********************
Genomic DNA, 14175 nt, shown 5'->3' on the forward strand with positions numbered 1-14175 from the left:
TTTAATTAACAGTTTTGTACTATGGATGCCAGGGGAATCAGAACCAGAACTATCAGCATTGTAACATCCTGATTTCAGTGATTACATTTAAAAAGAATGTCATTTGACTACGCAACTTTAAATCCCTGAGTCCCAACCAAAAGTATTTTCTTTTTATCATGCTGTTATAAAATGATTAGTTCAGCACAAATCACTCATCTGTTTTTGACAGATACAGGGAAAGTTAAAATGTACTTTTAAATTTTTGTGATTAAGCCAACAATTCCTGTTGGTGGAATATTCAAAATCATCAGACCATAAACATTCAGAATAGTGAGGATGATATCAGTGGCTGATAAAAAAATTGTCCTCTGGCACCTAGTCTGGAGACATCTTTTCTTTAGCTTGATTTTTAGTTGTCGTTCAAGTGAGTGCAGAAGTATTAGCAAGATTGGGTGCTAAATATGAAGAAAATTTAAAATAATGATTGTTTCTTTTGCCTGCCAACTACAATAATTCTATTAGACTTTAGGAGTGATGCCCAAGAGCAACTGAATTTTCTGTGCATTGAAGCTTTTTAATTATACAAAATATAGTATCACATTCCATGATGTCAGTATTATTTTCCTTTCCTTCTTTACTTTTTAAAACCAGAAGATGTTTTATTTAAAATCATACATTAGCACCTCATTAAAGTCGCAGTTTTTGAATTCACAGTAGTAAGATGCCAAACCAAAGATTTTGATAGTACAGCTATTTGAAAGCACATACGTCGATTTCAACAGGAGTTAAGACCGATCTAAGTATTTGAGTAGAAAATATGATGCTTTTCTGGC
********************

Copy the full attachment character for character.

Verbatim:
Genomic DNA, 14175 nt, shown 5'->3' on the forward strand with positions numbered 1-14175 from the left:
TTTAATTAACAGTTTTGTACTATGGATGCCAGGGGAATCAGAACCAGAACTATCAGCATTGTAACATCCTGATTTCAGTGATTACATTTAAAAAGAATGTCATTTGACTACGCAACTTTAAATCCCTGAGTCCCAACCAAAAGTATTTTCTTTTTATCATGCTGTTATAAAATGATTAGTTCAGCACAAATCACTCATCTGTTTTTGACAGATACAGGGAAAGTTAAAATGTACTTTTAAATTTTTGTGATTAAGCCAACAATTCCTGTTGGTGGAATATTCAAAATCATCAGACCATAAACATTCAGAATAGTGAGGATGATATCAGTGGCTGATAAAAAAATTGTCCTCTGGCACCTAGTCTGGAGACATCTTTTCTTTAGCTTGATTTTTAGTTGTCGTTCAAGTGAGTGCAGAAGTATTAGCAAGATTGGGTGCTAAATATGAAGAAAATTTAAAATAATGATTGTTTCTTTTGCCTGCCAACTACAATAATTCTATTAGACTTTAGGAGTGATGCCCAAGAGCAACTGAATTTTCTGTGCATTGAAGCTTTTTAATTATACAAAATATAGTATCACATTCCATGATGTCAGTATTATTTTCCTTTCCTTCTTTACTTTTTAAAACCAGAAGATGTTTTATTTAAAATCATACATTAGCACCTCATTAAAGTCGCAGTTTTTGAATTCACAGTAGTAAGATGCCAAACCAAAGATTTTGATAGTACAGCTATTTGAAAGCACATACGTCGATTTCAACAGGAGTTAAGACCGATCTAAGTATTTGAGTAGAAAATATGATGCTTTTCTGGC